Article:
A 'millennium generation' of 14 and 15 year olds are the most technology-savvy in the UK, according to a new Ofcom report, which shows that after digital confidence begins a long decline beyond teenage years.

Teens born at the turn of the millennium are unlikely to have known 'dial-up' internet and are the first generation to benefit from broadband and digital communications while growing up.

The research, part of Ofcom's eleventh Communications Market Report, measures confidence and knowledge of communications technology to calculate an individual's 'Digital Quotient' score, or 'DQ', with the average UK adult scoring 100.

Click on the image below to view an infographic highlighting the key parts of the study:
digital tech infographic

The study, among nearly 2,000 adults and 800 children, finds that six year olds claim to have the same understanding of communications technology as 45 year olds.

It shows that we hit our peak confidence and understanding of digital communications and technology when we are in our mid-teens; this drops gradually up to our late 50s and then falls rapidly from 60 and beyond.
The study helps support Ofcom's duty to research the markets it regulates and better understand people's technology literacy.

Growing up in the digital age
As a result of growing up in the digital age, 12-15 year olds are developing fundamentally different communication habits than older generations, even compared to the advanced 16-24 age group.

Children aged 12-15 are turning away from talking on the telephone. Just 3% of their communications time is spent making voice calls, while the vast majority (94%) is text based - such as instant messaging and social networking.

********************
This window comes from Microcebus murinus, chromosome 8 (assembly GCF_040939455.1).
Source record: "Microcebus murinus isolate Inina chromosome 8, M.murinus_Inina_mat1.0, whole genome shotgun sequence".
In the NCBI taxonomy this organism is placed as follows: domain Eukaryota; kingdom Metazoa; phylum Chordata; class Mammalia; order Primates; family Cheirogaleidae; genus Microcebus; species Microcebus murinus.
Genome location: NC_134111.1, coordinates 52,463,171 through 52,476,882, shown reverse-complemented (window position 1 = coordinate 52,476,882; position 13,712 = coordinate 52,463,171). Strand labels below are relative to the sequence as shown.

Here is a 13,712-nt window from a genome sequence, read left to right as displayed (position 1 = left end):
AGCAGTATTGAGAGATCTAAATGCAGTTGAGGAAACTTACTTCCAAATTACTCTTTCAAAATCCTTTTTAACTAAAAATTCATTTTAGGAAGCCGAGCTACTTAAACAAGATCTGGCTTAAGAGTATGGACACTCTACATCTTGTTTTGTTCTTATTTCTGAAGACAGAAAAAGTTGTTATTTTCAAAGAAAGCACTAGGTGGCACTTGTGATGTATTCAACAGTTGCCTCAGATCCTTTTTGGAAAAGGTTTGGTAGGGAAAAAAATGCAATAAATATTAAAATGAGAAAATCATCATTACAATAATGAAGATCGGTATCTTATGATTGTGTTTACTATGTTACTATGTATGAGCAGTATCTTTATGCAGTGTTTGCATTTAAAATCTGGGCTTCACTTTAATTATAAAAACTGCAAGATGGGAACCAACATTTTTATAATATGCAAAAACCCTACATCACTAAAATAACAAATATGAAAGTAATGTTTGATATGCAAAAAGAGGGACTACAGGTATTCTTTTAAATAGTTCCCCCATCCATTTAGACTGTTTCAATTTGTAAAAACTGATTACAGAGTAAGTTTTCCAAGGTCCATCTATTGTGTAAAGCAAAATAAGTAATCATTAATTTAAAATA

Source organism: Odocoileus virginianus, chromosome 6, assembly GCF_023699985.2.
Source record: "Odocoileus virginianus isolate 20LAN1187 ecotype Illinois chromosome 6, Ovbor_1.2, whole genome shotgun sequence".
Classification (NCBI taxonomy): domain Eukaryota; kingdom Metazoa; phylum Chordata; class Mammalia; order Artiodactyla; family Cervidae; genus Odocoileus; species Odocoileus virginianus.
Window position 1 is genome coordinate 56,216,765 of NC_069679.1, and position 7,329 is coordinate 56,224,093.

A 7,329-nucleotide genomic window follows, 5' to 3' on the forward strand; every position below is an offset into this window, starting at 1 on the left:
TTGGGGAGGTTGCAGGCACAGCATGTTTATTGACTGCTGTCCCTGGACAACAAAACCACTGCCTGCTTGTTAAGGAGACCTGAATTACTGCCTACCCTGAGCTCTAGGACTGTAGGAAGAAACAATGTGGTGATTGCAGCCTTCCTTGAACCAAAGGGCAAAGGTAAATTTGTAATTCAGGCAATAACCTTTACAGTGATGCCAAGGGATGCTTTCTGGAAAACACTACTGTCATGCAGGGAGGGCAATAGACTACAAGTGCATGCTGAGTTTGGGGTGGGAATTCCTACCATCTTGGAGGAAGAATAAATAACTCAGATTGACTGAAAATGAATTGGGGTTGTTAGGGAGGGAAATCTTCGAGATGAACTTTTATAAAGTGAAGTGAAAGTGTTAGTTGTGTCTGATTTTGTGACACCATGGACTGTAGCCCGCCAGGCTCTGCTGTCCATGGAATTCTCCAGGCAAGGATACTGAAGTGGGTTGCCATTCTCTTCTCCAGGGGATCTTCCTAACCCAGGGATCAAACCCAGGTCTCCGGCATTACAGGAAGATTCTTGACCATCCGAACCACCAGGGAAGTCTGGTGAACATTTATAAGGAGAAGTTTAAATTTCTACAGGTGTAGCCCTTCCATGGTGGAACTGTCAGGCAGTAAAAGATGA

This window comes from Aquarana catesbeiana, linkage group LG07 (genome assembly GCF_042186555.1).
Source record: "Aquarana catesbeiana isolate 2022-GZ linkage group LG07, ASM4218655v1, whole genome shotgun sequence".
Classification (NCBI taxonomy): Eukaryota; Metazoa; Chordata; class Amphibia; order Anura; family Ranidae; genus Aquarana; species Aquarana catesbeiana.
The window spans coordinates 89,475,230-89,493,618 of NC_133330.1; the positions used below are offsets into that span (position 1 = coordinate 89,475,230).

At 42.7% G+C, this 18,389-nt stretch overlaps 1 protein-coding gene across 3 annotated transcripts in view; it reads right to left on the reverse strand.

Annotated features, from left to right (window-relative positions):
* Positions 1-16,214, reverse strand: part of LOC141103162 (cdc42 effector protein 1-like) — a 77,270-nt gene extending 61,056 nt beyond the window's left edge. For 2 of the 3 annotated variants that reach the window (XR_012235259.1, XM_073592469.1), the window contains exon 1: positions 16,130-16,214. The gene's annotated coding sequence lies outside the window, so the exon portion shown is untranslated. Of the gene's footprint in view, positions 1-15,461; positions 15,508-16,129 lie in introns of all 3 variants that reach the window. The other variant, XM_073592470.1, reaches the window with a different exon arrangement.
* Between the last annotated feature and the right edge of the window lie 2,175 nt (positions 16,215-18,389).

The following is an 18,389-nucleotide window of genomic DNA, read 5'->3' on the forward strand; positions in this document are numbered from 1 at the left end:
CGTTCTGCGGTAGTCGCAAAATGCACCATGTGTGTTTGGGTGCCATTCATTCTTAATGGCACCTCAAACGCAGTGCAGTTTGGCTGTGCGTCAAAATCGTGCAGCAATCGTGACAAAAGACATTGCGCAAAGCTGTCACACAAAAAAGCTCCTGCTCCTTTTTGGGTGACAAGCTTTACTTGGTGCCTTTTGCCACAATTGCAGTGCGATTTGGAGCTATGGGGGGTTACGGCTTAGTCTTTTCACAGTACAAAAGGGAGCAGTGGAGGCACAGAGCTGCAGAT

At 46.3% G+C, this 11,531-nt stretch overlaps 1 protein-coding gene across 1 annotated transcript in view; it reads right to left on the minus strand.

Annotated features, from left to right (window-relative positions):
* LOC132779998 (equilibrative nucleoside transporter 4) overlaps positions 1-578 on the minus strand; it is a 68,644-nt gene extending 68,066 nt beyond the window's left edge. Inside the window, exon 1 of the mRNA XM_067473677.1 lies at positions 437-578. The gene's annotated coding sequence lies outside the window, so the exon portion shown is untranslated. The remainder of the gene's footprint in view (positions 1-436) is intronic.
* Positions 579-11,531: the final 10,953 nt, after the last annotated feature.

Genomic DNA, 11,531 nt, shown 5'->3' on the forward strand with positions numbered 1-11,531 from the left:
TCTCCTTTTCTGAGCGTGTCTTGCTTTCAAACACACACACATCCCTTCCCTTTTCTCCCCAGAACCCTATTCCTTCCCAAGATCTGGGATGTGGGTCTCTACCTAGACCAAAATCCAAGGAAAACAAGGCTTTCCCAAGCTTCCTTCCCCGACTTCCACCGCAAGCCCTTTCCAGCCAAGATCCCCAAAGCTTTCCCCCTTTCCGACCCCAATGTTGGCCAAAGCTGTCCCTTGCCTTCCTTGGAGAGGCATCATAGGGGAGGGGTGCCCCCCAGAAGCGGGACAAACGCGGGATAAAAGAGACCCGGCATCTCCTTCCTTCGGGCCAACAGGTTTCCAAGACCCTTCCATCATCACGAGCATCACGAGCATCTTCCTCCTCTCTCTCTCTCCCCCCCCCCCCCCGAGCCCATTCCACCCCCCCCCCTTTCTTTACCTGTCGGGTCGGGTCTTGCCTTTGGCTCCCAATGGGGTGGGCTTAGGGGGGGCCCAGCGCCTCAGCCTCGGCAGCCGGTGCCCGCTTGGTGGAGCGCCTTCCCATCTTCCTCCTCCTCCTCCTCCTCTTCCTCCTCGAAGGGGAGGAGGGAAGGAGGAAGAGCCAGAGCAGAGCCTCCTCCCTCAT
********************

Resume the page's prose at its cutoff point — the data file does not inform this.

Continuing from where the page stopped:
By contrast, 20% of UK adults' communications time is spent on the phone on average. While adults also embrace digital text-based communications, the traditional email is most popular (used for 33% of their time spent communicating) compared to just 2% among 12-15s.

Among the adult population, it's the 16-24s who spend the most time on media and communications. They're cramming over 14 hours of media and communications activity into 9 hours 8 minutes each day by multi-tasking, using different media and devices at the same time.

While tablet use is spread across generations, smartphone ownership differs greatly by age. Almost nine in ten (88%) of 16-24s own a smartphone, compared to 14% among those aged 65+. These young adults are glued to their smartphones for 3 hours 36 minutes each day, nearly three times the 1 hour 22 minute average across all adults.

Ed Richards, Ofcom Chief Executive, said: "Our research shows that a 'millennium generation' is shaping communications habits for the future. While children and teenagers are the most digitally-savvy, all age groups are benefitting from new technology.

"We're now spending more time using media or communications than sleeping. The convenience and simplicity of smartphones and tablets are helping us cram more activities into our daily lives."

To read the report in full go to http://stakeholders.ofcom.org.uk/market-data-research/market-data/communications-market-reports/cmr14/uk/